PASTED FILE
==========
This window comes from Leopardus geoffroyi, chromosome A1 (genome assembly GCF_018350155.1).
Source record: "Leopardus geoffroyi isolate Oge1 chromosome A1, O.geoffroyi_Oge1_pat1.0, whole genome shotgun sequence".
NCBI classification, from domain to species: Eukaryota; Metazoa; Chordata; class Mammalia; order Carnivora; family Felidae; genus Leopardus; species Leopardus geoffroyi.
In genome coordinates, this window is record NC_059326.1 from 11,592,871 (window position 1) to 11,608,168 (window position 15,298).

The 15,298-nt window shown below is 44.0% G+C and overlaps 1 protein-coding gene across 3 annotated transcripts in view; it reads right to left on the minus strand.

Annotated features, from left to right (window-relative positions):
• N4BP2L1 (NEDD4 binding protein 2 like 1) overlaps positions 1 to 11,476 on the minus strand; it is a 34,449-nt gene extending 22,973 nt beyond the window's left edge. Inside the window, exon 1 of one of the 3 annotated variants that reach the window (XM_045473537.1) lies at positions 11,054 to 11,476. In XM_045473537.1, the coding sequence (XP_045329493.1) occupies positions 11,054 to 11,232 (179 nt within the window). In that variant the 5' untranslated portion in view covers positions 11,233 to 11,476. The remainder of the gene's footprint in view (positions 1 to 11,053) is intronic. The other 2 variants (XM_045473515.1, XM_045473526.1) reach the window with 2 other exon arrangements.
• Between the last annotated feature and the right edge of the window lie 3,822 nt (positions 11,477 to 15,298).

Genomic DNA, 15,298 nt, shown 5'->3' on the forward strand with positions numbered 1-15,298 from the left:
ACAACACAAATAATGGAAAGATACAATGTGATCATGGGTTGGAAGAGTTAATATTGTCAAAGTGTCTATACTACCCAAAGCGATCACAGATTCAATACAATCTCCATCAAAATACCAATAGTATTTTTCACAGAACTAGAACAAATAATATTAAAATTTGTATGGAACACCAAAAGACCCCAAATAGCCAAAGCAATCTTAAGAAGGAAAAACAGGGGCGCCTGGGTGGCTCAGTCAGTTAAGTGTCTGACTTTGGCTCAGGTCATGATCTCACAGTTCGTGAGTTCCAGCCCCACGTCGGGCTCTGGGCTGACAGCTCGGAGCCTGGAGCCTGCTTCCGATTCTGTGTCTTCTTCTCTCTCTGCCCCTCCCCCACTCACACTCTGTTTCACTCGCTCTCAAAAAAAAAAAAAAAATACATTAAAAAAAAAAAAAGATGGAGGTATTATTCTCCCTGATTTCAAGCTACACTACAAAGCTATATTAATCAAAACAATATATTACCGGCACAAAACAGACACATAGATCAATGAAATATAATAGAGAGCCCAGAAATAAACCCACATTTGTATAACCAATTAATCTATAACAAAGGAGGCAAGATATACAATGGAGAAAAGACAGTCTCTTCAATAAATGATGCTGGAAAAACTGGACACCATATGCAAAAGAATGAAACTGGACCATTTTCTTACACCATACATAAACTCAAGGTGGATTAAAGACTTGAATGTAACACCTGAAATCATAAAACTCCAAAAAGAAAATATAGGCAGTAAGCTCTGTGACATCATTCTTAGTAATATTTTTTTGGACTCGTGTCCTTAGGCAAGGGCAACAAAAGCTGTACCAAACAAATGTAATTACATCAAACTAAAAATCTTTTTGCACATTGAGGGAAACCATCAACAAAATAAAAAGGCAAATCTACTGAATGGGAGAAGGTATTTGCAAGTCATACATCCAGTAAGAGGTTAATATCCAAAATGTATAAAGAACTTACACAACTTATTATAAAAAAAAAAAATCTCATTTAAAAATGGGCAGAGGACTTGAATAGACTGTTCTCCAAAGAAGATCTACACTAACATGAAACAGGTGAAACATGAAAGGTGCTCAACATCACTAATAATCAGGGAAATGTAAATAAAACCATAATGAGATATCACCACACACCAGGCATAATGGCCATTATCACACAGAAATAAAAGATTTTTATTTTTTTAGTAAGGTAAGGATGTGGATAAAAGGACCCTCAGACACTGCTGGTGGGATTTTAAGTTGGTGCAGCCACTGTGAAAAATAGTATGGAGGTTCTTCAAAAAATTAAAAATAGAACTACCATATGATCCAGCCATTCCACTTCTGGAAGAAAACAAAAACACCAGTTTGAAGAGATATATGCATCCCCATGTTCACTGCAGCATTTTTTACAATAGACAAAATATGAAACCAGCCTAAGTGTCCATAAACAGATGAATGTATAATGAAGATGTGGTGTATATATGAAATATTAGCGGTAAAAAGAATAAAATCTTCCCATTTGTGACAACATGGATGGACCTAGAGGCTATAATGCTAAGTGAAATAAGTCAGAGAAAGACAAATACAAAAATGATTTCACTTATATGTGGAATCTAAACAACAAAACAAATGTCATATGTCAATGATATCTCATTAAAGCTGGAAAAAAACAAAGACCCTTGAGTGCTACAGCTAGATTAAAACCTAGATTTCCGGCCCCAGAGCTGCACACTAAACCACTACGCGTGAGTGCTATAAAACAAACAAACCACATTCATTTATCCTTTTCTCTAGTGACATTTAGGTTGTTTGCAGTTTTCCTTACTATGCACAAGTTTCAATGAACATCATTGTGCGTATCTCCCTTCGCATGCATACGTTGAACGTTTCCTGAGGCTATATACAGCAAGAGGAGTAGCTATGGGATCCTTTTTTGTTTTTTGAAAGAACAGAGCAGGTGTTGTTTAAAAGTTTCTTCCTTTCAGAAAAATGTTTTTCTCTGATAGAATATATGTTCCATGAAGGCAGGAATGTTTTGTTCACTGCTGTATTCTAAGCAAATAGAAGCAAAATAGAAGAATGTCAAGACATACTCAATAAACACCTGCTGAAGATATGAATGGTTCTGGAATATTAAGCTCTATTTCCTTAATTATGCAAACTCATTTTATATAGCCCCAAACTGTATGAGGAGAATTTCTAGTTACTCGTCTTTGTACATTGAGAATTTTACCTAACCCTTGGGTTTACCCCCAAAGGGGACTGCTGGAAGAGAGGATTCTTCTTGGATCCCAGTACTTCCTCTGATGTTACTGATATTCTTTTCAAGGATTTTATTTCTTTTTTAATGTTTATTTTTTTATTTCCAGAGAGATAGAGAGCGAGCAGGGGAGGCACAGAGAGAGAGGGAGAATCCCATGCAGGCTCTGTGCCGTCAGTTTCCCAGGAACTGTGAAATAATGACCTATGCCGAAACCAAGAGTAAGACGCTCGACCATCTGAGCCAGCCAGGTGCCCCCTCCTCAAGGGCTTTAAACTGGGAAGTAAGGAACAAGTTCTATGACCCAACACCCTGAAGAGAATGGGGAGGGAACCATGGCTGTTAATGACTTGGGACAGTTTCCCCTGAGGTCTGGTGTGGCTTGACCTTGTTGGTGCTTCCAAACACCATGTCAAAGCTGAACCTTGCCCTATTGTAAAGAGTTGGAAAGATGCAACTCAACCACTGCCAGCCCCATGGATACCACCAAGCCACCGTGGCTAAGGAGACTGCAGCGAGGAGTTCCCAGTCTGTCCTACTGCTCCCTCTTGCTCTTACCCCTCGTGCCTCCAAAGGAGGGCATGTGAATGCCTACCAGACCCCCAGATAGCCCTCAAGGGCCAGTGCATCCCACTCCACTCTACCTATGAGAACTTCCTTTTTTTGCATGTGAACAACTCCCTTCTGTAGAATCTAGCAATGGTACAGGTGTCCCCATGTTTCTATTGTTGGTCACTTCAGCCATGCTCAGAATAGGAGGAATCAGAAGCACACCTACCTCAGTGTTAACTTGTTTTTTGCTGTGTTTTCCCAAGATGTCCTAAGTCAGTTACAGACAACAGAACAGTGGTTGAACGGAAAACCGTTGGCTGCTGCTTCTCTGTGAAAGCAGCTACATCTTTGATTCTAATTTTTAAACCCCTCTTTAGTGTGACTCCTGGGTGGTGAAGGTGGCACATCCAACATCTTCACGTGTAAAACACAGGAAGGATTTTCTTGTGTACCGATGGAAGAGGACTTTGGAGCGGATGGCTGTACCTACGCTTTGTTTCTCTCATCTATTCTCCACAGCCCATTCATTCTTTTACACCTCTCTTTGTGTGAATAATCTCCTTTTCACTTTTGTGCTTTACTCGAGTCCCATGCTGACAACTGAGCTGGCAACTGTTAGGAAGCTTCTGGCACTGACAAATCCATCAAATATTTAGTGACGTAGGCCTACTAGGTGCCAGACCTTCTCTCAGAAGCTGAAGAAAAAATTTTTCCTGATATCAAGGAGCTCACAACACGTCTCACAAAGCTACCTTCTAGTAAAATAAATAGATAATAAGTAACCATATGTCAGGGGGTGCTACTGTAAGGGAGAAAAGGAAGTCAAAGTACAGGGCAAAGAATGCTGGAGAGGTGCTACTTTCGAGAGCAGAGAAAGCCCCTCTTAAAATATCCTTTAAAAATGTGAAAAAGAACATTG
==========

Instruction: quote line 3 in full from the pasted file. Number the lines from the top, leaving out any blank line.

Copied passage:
NCBI classification, from domain to species: Eukaryota; Metazoa; Chordata; class Mammalia; order Carnivora; family Felidae; genus Leopardus; species Leopardus geoffroyi.